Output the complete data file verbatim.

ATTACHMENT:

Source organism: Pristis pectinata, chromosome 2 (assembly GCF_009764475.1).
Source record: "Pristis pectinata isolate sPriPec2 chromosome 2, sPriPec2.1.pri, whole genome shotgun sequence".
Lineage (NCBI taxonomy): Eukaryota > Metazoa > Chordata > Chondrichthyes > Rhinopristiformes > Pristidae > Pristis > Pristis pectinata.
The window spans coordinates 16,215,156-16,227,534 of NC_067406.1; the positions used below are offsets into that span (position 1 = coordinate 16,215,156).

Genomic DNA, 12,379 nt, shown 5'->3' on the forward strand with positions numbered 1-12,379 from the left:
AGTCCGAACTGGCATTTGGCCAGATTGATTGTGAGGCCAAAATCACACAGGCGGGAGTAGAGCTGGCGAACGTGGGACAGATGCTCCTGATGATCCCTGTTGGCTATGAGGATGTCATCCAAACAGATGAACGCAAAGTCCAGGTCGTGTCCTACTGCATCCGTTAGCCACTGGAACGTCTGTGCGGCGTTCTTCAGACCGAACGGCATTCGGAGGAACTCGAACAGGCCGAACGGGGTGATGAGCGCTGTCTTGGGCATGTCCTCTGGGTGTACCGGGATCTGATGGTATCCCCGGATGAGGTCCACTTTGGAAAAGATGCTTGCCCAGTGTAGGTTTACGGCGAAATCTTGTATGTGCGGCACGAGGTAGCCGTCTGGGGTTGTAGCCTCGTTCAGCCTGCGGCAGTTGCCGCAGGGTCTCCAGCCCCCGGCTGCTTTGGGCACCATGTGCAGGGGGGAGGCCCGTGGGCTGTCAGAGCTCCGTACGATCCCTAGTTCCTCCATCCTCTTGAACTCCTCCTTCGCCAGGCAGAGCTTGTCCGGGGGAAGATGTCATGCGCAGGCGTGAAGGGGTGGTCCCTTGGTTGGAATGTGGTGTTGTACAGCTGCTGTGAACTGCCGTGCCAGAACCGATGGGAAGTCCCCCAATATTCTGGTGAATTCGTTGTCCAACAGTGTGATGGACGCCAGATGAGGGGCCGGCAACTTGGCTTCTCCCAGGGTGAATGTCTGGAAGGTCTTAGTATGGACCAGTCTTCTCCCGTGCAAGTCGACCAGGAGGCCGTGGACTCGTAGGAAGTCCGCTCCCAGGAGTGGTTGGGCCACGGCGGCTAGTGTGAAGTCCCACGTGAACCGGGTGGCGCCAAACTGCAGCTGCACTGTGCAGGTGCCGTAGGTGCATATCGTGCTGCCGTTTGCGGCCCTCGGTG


Source organism: Pristis pectinata, chromosome 2 (assembly GCF_009764475.1).
Source record: "Pristis pectinata isolate sPriPec2 chromosome 2, sPriPec2.1.pri, whole genome shotgun sequence".
Lineage (NCBI taxonomy): Eukaryota > Metazoa > Chordata > Chondrichthyes > Rhinopristiformes > Pristidae > Pristis > Pristis pectinata.
The window spans coordinates 16,215,156-16,227,534 of NC_067406.1; the positions used below are offsets into that span (position 1 = coordinate 16,215,156).

Genomic DNA, 12,379 nt, shown 5'->3' on the forward strand with positions numbered 1-12,379 from the left:
AGTCCGAACTGGCATTTGGCCAGATTGATTGTGAGGCCAAAATCACACAGGCGGGAGTAGAGCTGGCGAACGTGGGACAGATGCTCCTGATGATCCCTGTTGGCTATGAGGATGTCATCCAAACAGATGAACGCAAAGTCCAGGTCGTGTCCTACTGCATCCGTTAGCCACTGGAACGTCTGTGCGGCGTTCTTCAGACCGAACGGCATTCGGAGGAACTCGAACAGGCCGAACGGGGTGATGAGCGCTGTCTTGGGCATGTCCTCTGGGTGTACCGGGATCTGATGGTATCCCCGGATGAGGTCCACTTTGGAAAAGATGCTTGCCCAGTGTAGGTTTACGGCGAAATCTTGTATGTGCGGCACGAGGTAGCCGTCTGGGGTTGTAGCCTCGTTCAGCCTGCGGCAGTTGCCGCAGGGTCTCCAGCCCCCGGCTGCTTTGGGCACCATGTGCAGGGGGGAGGCCCGTGGGCTGTCAGAGCTCCGTACGATCCCTAGTTCCTCCATCCTCTTGAACTCCTCCTTCGCCAGGCAGAGCTTGTCCGGGGGAAGATGTCATGCGCAGGCGTGAAGGGGTGGTCCCTTGGTTGGAATGTGGTGTTGTACAGCTGCTGTGAACTGCCGTGCCAGAACCGATGGGAAGTCCCCCAATATTCTGGTGAATTCGTTGTCCAACAGTGTGATGGACGCCAGATGAGGGGCCGGCAACTTGGCTTCTCCCAGGGTGAATGTCTGGAAGGTCTTAGTATGGACCAGTCTTCTCCCGTGCAAGTCGACCAGGAGGCCGTGGACTCGTAGGAAGTCCGCTCCCAGGAGTGGTTGGGCCACGGCGGCTAGTGTGAAGTCCCACGTGAACCGGGTGGCGCCAAACTGCAGCTGCACTGTGCAGGTGCCGTAGGTGCATATCGTGCTGCCGTTTGCGGCCCTCGGTG